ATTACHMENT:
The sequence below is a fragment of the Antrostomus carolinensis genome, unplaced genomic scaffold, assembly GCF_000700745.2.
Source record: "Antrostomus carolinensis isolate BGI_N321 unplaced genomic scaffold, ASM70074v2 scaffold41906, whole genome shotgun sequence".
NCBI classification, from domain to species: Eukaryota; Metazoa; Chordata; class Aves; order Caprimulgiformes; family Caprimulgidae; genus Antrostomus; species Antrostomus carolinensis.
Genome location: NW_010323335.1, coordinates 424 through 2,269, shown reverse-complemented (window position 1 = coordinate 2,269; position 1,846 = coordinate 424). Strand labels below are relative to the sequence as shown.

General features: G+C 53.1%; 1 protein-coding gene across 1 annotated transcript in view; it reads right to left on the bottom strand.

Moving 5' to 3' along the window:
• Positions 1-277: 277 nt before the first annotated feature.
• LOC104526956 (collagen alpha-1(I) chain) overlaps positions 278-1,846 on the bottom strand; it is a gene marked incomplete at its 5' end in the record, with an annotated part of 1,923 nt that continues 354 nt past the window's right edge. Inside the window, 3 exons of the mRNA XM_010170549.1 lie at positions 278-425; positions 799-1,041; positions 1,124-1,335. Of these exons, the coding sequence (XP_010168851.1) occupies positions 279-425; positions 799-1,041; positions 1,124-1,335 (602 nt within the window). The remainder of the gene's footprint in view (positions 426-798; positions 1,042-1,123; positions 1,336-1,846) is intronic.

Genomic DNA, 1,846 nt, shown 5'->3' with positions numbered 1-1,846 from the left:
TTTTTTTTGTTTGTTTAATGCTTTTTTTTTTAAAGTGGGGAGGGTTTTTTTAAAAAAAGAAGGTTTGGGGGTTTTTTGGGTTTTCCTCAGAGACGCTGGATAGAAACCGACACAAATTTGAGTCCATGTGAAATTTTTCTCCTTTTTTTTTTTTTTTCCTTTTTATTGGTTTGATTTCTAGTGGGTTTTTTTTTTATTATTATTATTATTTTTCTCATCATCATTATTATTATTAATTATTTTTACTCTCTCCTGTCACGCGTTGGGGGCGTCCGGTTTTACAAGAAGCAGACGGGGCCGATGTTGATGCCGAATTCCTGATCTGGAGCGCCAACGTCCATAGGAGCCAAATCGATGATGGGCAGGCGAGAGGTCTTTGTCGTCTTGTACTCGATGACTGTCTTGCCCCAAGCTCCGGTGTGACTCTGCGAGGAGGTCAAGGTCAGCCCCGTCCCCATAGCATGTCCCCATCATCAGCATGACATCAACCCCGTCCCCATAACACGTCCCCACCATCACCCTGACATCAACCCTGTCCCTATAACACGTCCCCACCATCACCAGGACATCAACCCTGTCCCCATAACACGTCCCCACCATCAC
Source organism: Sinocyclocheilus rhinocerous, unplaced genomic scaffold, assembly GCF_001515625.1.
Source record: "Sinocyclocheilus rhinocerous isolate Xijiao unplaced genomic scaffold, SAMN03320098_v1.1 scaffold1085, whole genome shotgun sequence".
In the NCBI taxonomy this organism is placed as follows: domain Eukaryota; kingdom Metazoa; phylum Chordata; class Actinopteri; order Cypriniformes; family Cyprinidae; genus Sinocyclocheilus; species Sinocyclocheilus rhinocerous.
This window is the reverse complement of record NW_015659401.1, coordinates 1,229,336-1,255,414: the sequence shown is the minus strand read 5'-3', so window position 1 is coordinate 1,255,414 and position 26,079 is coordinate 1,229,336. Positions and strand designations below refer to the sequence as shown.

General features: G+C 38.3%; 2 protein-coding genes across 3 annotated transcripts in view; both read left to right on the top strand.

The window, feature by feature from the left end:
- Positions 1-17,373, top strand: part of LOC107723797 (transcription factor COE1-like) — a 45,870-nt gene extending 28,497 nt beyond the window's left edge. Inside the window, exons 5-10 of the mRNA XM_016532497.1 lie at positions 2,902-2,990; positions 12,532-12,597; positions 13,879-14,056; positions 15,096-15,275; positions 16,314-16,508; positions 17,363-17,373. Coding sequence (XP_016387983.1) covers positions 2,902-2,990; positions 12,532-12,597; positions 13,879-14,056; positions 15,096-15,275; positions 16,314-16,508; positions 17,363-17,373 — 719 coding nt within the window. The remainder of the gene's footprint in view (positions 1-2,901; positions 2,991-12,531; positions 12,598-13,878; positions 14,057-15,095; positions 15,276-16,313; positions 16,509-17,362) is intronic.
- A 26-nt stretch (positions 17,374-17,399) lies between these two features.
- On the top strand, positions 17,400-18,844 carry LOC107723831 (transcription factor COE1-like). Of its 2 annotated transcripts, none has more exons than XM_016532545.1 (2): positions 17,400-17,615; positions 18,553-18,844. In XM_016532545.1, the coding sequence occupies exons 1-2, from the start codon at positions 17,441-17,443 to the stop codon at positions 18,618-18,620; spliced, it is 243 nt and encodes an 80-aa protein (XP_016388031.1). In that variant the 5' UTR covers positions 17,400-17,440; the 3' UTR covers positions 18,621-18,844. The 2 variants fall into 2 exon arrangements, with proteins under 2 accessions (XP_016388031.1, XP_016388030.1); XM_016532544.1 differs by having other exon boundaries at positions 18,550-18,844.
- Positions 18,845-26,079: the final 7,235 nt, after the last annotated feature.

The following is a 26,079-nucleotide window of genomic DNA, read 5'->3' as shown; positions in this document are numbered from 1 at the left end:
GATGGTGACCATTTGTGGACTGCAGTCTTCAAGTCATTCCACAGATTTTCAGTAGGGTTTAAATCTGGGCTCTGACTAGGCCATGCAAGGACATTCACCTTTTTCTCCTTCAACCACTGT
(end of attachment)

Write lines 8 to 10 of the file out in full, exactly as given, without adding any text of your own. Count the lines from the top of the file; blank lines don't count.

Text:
• LOC104526956 (collagen alpha-1(I) chain) overlaps positions 278-1,846 on the bottom strand; it is a gene marked incomplete at its 5' end in the record, with an annotated part of 1,923 nt that continues 354 nt past the window's right edge. Inside the window, 3 exons of the mRNA XM_010170549.1 lie at positions 278-425; positions 799-1,041; positions 1,124-1,335. Of these exons, the coding sequence (XP_010168851.1) occupies positions 279-425; positions 799-1,041; positions 1,124-1,335 (602 nt within the window). The remainder of the gene's footprint in view (positions 426-798; positions 1,042-1,123; positions 1,336-1,846) is intronic.

Genomic DNA, 1,846 nt, shown 5'->3' with positions numbered 1-1,846 from the left:
TTTTTTTTGTTTGTTTAATGCTTTTTTTTTTAAAGTGGGGAGGGTTTTTTTAAAAAAAGAAGGTTTGGGGGTTTTTTGGGTTTTCCTCAGAGACGCTGGATAGAAACCGACACAAATTTGAGTCCATGTGAAATTTTTCTCCTTTTTTTTTTTTTTTCCTTTTTATTGGTTTGATTTCTAGTGGGTTTTTTTTTTATTATTATTATTATTTTTCTCATCATCATTATTATTATTAATTATTTTTACTCTCTCCTGTCACGCGTTGGGGGCGTCCGGTTTTACAAGAAGCAGACGGGGCCGATGTTGATGCCGAATTCCTGATCTGGAGCGCCAACGTCCATAGGAGCCAAATCGATGATGGGCAGGCGAGAGGTCTTTGTCGTCTTGTACTCGATGACTGTCTTGCCCCAAGCTCCGGTGTGACTCTGCGAGGAGGTCAAGGTCAGCCCCGTCCCCATAGCATGTCCCCATCATCAGCATGACATCAACCCCGTCCCCATAACACGTCCCCACCATCACCCTGACATCAACCCTGTCCCTATAACACGTCCCCACCATCACCAGGACATCAACCCTGTCCCCATAACACGTCCCCACCATCAC